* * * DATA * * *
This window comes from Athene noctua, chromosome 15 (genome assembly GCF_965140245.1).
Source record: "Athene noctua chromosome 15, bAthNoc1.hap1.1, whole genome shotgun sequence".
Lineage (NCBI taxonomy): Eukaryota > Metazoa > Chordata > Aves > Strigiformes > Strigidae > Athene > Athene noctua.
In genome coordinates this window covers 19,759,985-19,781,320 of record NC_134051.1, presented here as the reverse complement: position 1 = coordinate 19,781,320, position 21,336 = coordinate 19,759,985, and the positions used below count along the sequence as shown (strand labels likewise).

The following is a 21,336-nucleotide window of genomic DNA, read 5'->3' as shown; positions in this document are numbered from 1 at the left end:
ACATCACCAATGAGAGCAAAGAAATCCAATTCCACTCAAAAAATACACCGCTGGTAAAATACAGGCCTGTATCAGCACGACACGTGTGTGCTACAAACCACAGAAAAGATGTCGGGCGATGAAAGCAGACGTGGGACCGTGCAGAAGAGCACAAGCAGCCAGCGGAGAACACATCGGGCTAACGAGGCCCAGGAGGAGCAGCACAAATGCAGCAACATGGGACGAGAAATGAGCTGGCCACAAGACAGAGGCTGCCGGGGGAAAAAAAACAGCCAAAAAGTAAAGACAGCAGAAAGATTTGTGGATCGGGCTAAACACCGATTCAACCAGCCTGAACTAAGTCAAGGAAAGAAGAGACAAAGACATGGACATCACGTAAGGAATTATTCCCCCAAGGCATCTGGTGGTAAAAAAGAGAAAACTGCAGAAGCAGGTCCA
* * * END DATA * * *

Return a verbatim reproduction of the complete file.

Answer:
This window comes from Athene noctua, chromosome 15 (genome assembly GCF_965140245.1).
Source record: "Athene noctua chromosome 15, bAthNoc1.hap1.1, whole genome shotgun sequence".
Lineage (NCBI taxonomy): Eukaryota > Metazoa > Chordata > Aves > Strigiformes > Strigidae > Athene > Athene noctua.
In genome coordinates this window covers 19,759,985-19,781,320 of record NC_134051.1, presented here as the reverse complement: position 1 = coordinate 19,781,320, position 21,336 = coordinate 19,759,985, and the positions used below count along the sequence as shown (strand labels likewise).

The following is a 21,336-nucleotide window of genomic DNA, read 5'->3' as shown; positions in this document are numbered from 1 at the left end:
ACATCACCAATGAGAGCAAAGAAATCCAATTCCACTCAAAAAATACACCGCTGGTAAAATACAGGCCTGTATCAGCACGACACGTGTGTGCTACAAACCACAGAAAAGATGTCGGGCGATGAAAGCAGACGTGGGACCGTGCAGAAGAGCACAAGCAGCCAGCGGAGAACACATCGGGCTAACGAGGCCCAGGAGGAGCAGCACAAATGCAGCAACATGGGACGAGAAATGAGCTGGCCACAAGACAGAGGCTGCCGGGGGAAAAAAAACAGCCAAAAAGTAAAGACAGCAGAAAGATTTGTGGATCGGGCTAAACACCGATTCAACCAGCCTGAACTAAGTCAAGGAAAGAAGAGACAAAGACATGGACATCACGTAAGGAATTATTCCCCCAAGGCATCTGGTGGTAAAAAAGAGAAAACTGCAGAAGCAGGTCCA